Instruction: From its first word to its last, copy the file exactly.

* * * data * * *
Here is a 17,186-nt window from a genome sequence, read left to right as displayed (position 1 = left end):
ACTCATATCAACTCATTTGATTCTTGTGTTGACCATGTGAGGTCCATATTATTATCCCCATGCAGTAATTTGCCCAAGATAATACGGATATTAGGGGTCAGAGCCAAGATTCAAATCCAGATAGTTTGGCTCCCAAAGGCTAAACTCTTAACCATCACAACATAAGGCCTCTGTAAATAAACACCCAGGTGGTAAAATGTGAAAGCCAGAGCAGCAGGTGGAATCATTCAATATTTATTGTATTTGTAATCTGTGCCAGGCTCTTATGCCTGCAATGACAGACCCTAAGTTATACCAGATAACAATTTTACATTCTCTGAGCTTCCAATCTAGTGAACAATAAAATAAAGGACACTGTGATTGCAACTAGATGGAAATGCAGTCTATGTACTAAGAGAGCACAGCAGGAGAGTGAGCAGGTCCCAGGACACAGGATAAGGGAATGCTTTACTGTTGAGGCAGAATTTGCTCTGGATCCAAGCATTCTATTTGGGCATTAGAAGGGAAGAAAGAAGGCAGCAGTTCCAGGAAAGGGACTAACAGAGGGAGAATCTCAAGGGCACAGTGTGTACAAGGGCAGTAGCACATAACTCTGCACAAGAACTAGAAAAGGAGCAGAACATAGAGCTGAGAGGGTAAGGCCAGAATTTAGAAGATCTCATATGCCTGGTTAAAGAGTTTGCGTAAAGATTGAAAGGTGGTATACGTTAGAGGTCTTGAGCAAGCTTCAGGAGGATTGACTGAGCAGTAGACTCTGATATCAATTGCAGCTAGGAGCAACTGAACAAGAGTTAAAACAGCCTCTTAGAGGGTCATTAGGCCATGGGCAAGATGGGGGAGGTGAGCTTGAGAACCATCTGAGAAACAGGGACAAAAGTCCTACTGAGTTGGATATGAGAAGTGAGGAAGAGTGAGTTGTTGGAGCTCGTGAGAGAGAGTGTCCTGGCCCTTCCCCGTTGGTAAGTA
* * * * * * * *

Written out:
Here is a 17,186-nt window from a genome sequence, read left to right as displayed (position 1 = left end):
ACTCATATCAACTCATTTGATTCTTGTGTTGACCATGTGAGGTCCATATTATTATCCCCATGCAGTAATTTGCCCAAGATAATACGGATATTAGGGGTCAGAGCCAAGATTCAAATCCAGATAGTTTGGCTCCCAAAGGCTAAACTCTTAACCATCACAACATAAGGCCTCTGTAAATAAACACCCAGGTGGTAAAATGTGAAAGCCAGAGCAGCAGGTGGAATCATTCAATATTTATTGTATTTGTAATCTGTGCCAGGCTCTTATGCCTGCAATGACAGACCCTAAGTTATACCAGATAACAATTTTACATTCTCTGAGCTTCCAATCTAGTGAACAATAAAATAAAGGACACTGTGATTGCAACTAGATGGAAATGCAGTCTATGTACTAAGAGAGCACAGCAGGAGAGTGAGCAGGTCCCAGGACACAGGATAAGGGAATGCTTTACTGTTGAGGCAGAATTTGCTCTGGATCCAAGCATTCTATTTGGGCATTAGAAGGGAAGAAAGAAGGCAGCAGTTCCAGGAAAGGGACTAACAGAGGGAGAATCTCAAGGGCACAGTGTGTACAAGGGCAGTAGCACATAACTCTGCACAAGAACTAGAAAAGGAGCAGAACATAGAGCTGAGAGGGTAAGGCCAGAATTTAGAAGATCTCATATGCCTGGTTAAAGAGTTTGCGTAAAGATTGAAAGGTGGTATACGTTAGAGGTCTTGAGCAAGCTTCAGGAGGATTGACTGAGCAGTAGACTCTGATATCAATTGCAGCTAGGAGCAACTGAACAAGAGTTAAAACAGCCTCTTAGAGGGTCATTAGGCCATGGGCAAGATGGGGGAGGTGAGCTTGAGAACCATCTGAGAAACAGGGACAAAAGTCCTACTGAGTTGGATATGAGAAGTGAGGAAGAGTGAGTTGTTGGAGCTCGTGAGAGAGAGTGTCCTGGCCCTTCCCCGTTGGTAAGTA